When did practical completion of the works take place?
Practical completion of the works is a defining moment on most contraction contracts. Retention becomes due for release and liability for damages passes to the employer. Of course, any obligation on the contractor’s part to pay damages ceases.
Most standard forms of contract include both a clause for practical completion of the whole works. There will also often be a clause dealing with the employer taking possession of part of the works.
The wording normally states that if the employer, during a period of overrun, takes possession of part of the works before practical completion of the whole of the works, then the contractor’s obligation to pay liquidated damages will be at a reduced level.
The situation can be made clearer if the contract states that, should the employer at any time before practical completion of the works take possession of the whole of the works, upon practical completion of that part, or the whole of the works, possession is deemed to have taken place.
Difficulty arises if the employer has accessed the building during a period of delay, but has not deemed that practical completion has occurred.
The employer gaining access does not automatically lead to practical completion.
Castelli and Cola
I refer to Impressa Castelli v Cola Holdings Ltd, (2002):
The contract provided entitlement for the employer to gain access to part or all of the works. Yet, this presence on site did not affect his entitlement to deduct liquidated damages.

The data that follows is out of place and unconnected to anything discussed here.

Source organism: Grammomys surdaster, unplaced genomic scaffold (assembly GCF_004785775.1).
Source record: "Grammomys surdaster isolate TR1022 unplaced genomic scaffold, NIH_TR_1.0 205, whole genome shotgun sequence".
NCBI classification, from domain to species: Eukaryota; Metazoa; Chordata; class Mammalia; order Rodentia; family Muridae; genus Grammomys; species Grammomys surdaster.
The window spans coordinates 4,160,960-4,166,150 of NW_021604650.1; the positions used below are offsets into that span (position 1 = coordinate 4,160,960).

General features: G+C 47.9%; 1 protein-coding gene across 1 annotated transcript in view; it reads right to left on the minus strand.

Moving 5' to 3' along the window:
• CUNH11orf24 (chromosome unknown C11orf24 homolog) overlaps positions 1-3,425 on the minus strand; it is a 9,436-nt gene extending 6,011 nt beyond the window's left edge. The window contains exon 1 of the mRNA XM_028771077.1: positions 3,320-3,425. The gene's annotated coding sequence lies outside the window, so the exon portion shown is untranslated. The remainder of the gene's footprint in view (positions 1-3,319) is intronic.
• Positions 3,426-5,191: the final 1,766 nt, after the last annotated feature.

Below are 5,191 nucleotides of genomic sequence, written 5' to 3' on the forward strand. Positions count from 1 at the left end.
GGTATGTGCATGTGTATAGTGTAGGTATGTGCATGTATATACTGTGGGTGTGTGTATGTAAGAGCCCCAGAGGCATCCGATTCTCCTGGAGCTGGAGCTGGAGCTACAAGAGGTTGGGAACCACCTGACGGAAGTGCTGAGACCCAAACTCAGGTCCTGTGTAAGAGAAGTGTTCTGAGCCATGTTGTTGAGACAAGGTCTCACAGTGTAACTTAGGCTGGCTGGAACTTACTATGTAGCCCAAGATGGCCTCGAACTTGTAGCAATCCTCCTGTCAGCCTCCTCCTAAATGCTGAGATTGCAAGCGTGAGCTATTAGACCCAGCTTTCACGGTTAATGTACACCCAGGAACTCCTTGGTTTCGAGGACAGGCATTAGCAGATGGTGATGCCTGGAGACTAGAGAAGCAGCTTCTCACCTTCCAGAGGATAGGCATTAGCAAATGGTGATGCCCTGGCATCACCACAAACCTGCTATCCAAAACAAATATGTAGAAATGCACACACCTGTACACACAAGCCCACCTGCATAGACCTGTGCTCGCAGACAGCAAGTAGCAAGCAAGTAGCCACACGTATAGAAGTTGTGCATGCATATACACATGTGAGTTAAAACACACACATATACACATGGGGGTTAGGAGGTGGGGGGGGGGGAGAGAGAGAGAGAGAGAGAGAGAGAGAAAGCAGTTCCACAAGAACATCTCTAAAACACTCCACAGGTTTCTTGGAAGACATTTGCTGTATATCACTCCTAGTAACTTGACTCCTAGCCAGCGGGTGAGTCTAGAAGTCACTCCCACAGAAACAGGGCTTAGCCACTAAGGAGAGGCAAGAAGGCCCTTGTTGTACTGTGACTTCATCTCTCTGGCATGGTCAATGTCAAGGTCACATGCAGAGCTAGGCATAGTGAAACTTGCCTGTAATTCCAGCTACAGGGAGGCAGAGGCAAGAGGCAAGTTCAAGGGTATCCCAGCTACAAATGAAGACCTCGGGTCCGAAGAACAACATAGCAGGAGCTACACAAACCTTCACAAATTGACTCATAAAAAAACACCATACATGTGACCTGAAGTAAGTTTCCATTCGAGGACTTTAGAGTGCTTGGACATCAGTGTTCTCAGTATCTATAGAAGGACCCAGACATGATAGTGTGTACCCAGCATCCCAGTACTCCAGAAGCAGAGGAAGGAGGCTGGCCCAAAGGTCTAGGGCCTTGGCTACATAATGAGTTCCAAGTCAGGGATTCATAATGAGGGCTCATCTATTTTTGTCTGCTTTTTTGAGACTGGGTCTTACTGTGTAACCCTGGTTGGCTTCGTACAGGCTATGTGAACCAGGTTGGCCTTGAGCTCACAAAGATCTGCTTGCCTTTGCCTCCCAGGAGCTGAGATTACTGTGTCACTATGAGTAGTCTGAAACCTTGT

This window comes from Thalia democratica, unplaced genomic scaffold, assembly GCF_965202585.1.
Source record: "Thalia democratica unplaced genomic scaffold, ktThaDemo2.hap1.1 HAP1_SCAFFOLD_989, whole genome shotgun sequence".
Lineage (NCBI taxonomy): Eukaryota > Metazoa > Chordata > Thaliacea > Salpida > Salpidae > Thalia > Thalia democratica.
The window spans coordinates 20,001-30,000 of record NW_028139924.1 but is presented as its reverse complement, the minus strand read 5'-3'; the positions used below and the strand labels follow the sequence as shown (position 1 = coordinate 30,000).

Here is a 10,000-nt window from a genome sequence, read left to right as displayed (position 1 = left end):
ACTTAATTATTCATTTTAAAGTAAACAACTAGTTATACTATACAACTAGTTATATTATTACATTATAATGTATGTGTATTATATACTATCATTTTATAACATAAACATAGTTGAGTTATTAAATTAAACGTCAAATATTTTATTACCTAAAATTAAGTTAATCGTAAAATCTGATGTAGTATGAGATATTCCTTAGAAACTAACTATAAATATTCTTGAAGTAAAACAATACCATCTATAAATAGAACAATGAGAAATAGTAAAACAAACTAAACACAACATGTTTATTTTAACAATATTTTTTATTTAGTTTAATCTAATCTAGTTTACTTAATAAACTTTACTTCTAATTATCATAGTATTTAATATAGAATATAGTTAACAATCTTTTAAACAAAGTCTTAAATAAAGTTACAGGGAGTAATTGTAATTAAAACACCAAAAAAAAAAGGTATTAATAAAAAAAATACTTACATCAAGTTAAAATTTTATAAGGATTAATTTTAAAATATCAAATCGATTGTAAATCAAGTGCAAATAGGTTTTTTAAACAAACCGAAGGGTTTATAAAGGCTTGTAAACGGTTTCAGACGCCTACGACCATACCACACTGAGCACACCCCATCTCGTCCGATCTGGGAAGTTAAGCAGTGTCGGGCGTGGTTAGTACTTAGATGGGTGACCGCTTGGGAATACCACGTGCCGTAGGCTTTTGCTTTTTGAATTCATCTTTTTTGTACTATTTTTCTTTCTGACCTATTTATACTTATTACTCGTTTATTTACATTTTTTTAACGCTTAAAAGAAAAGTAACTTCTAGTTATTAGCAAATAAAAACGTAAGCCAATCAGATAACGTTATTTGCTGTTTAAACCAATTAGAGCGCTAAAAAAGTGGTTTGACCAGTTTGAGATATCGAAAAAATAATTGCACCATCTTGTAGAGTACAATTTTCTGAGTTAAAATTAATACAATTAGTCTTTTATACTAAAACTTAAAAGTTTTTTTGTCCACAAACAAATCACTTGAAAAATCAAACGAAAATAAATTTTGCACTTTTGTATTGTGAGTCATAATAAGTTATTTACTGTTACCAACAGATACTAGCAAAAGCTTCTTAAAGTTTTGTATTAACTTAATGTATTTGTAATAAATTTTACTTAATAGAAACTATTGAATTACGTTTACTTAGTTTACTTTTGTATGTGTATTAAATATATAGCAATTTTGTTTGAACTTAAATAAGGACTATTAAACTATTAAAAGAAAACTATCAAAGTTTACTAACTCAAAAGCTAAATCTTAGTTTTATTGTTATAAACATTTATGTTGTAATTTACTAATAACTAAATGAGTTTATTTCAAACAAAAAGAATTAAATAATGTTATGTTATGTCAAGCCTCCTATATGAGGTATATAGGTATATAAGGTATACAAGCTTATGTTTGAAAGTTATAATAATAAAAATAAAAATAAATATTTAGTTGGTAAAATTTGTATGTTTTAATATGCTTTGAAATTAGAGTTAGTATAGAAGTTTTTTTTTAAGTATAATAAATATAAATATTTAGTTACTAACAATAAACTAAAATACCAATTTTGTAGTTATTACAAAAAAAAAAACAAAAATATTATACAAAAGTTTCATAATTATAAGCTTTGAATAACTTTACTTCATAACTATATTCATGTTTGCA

The contractor argued that the employer had taken partial possession of the whole works. In keeping with an earlier Skanska Corporation v Anglo Amsterdam corporation case (2002), no liquidated damages were payable.
Nevertheless, the judge held that occupation by Cola did not amount to taking partial possession as envisaged by the contract. Cola had merely gained access to the site. Liquidated damages remain payable by the contractor.
It may be argued that strictly interpreted, such a clause would render the employer’s access as having appropriated practical completion. However, consideration must be alongside the employer’s rights of access to the building. Furthermore, the project remained in delay.
Hudson On Building & Engineering
Influence for the general principle in respect of defects came from the wording in Hudson’s Building and Engineering Contracts 10th edition at pages 394 to 397:
‘it is important to understand the precise nature of the maintenance or defects obligations. It is quite different from the employer’s right to damages for defective work. That right enables the employer to recover the financial cost of putting right work either by himself or another contractor. Since maintenance can usually take place more cheaply by the original contractor than an outside contractor. So the contractor not only has the obligation, but usually, the right to make good at his own cost any defects.
This extract was the basis of the decision in William Tomkinson and Sons Ltd v the Parochial Church Council of Saint Michael and others 1990.
The court found in favour of the church council and held that they were entitled to recover damages from the contractor. This was subject to proof that the defects were attributable to workmanship or materials which fell below the contractual standard.
Refusal of Access?
It is sometimes the contention of a contractor in that he is absolved from liability if he is refused access, or the contract is terminated. Nevertheless, case law suggests damages are recoverable by the employer. But they are limited to the amount it would have cost the contractor, had he been given the opportunity to make good defects.
Should you need assistance with any of the issues raised in this article, get in touch today.